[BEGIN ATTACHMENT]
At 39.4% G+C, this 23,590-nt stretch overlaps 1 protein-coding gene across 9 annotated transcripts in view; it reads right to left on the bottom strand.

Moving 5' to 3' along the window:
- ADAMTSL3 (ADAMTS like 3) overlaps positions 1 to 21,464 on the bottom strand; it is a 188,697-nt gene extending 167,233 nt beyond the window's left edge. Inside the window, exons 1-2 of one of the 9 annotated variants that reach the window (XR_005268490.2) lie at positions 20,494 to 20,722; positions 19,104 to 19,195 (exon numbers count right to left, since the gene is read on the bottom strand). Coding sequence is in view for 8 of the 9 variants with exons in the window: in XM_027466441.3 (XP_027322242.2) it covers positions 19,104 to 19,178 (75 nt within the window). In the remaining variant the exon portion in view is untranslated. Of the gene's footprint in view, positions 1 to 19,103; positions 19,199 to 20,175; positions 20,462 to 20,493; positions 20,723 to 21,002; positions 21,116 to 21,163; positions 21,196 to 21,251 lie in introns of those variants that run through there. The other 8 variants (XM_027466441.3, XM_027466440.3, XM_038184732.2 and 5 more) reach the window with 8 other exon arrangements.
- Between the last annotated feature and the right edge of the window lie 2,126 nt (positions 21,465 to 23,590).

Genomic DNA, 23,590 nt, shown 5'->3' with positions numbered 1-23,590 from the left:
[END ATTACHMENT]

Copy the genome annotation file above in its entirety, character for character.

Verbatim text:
At 39.4% G+C, this 23,590-nt stretch overlaps 1 protein-coding gene across 9 annotated transcripts in view; it reads right to left on the bottom strand.

Moving 5' to 3' along the window:
- ADAMTSL3 (ADAMTS like 3) overlaps positions 1 to 21,464 on the bottom strand; it is a 188,697-nt gene extending 167,233 nt beyond the window's left edge. Inside the window, exons 1-2 of one of the 9 annotated variants that reach the window (XR_005268490.2) lie at positions 20,494 to 20,722; positions 19,104 to 19,195 (exon numbers count right to left, since the gene is read on the bottom strand). Coding sequence is in view for 8 of the 9 variants with exons in the window: in XM_027466441.3 (XP_027322242.2) it covers positions 19,104 to 19,178 (75 nt within the window). In the remaining variant the exon portion in view is untranslated. Of the gene's footprint in view, positions 1 to 19,103; positions 19,199 to 20,175; positions 20,462 to 20,493; positions 20,723 to 21,002; positions 21,116 to 21,163; positions 21,196 to 21,251 lie in introns of those variants that run through there. The other 8 variants (XM_027466441.3, XM_027466440.3, XM_038184732.2 and 5 more) reach the window with 8 other exon arrangements.
- Between the last annotated feature and the right edge of the window lie 2,126 nt (positions 21,465 to 23,590).

Genomic DNA, 23,590 nt, shown 5'->3' with positions numbered 1-23,590 from the left: